But then in 1999, the place closed. I have a feeling the Fire Marshal may have had a hand in this, for by this time Cà d’Zan was literally falling apart. They were actually draping canvas over the walls, trying to keep out the elements. The restoration began. But like so many restorations, it did not go smoothly. The place was in worse shape than anyone had imagined, and there were some problems with asbestos and way too little money. Over the years people forgot about Cà d’Zan. It was history, a part of Sarasota that had vanished, like the Winter Quarters or Zinn’s Restaurant with its famous Waterfall Room.

Well, Cà d’Zan is finally about to reopen next month, and get ready for a shock. The long and costly renovation has been a wild success. Not only does it look great but you see the place in a completely new light. This is not just some big old house of purely local interest. This is the Jazz Age incarnate. This is like Gatsby’s mansion in West Egg. Cà d’Zan has finally met its destiny as the iconic symbol of the Roaring ’20s. People will be flocking from all over to see this place. If I were you I’d buy stock in all those new Courtyard Marriotts and Hilton Inns up by the airport. They’re going to be packed with tourists. Architectural Digest is coming to photograph it. And they’re planning to put it on the cover!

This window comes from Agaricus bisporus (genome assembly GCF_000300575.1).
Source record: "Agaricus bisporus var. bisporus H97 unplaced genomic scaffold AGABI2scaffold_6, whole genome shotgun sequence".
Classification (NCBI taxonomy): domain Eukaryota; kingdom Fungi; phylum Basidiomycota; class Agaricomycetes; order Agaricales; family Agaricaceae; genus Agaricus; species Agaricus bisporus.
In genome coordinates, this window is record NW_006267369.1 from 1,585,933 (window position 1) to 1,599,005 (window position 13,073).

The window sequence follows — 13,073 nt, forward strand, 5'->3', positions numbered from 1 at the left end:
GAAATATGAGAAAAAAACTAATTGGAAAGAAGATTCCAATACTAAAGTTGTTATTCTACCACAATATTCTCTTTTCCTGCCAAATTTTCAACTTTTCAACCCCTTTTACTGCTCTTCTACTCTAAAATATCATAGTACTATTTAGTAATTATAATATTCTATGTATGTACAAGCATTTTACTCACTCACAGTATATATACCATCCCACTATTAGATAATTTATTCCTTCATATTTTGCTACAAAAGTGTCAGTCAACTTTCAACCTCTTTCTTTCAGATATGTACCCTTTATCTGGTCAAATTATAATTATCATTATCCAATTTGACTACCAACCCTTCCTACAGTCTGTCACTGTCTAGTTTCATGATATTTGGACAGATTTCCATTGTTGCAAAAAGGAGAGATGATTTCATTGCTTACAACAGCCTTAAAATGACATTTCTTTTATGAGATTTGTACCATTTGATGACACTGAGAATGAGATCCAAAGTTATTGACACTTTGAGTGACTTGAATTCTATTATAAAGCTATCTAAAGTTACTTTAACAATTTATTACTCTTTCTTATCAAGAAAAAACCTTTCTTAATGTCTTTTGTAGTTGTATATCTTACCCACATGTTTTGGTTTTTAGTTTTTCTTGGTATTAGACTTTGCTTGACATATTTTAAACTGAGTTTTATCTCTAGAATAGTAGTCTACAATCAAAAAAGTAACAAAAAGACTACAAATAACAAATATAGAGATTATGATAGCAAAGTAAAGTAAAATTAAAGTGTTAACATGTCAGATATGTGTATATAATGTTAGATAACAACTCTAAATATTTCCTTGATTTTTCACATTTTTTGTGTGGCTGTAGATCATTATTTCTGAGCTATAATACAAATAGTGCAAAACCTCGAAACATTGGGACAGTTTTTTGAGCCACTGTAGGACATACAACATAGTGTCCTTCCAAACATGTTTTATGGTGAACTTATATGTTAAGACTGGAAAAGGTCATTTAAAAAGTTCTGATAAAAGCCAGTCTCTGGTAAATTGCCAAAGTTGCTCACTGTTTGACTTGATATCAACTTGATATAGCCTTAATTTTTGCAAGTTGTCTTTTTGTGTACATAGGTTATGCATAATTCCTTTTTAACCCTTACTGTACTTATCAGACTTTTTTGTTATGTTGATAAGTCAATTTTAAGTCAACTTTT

One of Cà d’Zan’s great charms is that it looks like no other place in the United States. It is built in the Venetian Gothic style, of terra cotta tile, with arched windows and little aurioles, a campanile, and a gondola mooring. Now, the Venetian Gothic style is very rare, even in Venice, but Mable Ringling talked her husband into it. The interior is more Spanish Mediterranean, but just about every Beaux Arts style is represented. John’s bedroom is French Empire, rather Napoleonic in feeling, and Mable’s-they had separate rooms in the fashion of wealthy couples of the time-is more feminine and flowery. There are painted ceilings everywhere and enough pecky cypress to re-forest Myakka State Park. And when you visit the place, be sure and pay for the deluxe tour, where you get to go up on the third floor and check out the playroom decorated by Willy Pogany. He was one of the great set designers of the 1920s, and the space is covered with whimsical drawings based on commedia del l’arte figures. At first glance these are charming and cute; only on closer examination do you realize that strange things are going on. People are getting stabbed and chased; one character holds a screaming cat over a cauldron of boiling water. It’s the Sistine Chapel, Sarasota-style.